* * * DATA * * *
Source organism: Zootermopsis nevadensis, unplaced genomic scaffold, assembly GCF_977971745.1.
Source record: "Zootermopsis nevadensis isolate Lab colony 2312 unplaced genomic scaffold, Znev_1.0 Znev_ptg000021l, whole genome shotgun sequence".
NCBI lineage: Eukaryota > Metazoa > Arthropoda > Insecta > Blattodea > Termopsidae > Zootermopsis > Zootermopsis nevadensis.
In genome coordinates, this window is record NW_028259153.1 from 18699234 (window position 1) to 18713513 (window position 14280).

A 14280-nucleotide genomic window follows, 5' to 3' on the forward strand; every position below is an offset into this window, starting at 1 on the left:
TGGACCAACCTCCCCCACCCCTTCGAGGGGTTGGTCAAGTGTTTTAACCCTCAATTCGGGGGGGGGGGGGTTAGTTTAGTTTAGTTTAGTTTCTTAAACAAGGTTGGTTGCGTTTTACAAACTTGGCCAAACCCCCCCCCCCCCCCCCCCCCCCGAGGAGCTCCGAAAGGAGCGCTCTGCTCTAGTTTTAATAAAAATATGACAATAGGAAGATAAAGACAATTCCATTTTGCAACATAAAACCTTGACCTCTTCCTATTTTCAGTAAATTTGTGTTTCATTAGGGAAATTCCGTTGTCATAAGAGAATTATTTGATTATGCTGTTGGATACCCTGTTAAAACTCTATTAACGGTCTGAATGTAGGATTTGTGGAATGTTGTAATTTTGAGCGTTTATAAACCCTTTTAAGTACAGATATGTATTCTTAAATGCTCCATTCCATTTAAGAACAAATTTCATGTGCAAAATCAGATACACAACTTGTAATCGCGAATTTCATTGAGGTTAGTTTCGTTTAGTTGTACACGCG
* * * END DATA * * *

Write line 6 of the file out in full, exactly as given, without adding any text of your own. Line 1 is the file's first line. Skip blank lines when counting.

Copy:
TGGACCAACCTCCCCCACCCCTTCGAGGGGTTGGTCAAGTGTTTTAACCCTCAATTCGGGGGGGGGGGGGTTAGTTTAGTTTAGTTTAGTTTCTTAAACAAGGTTGGTTGCGTTTTACAAACTTGGCCAAACCCCCCCCCCCCCCCCCCCCCCCGAGGAGCTCCGAAAGGAGCGCTCTGCTCTAGTTTTAATAAAAATATGACAATAGGAAGATAAAGACAATTCCATTTTGCAACATAAAACCTTGACCTCTTCCTATTTTCAGTAAATTTGTGTTTCATTAGGGAAATTCCGTTGTCATAAGAGAATTATTTGATTATGCTGTTGGATACCCTGTTAAAACTCTATTAACGGTCTGAATGTAGGATTTGTGGAATGTTGTAATTTTGAGCGTTTATAAACCCTTTTAAGTACAGATATGTATTCTTAAATGCTCCATTCCATTTAAGAACAAATTTCATGTGCAAAATCAGATACACAACTTGTAATCGCGAATTTCATTGAGGTTAGTTTCGTTTAGTTGTACACGCG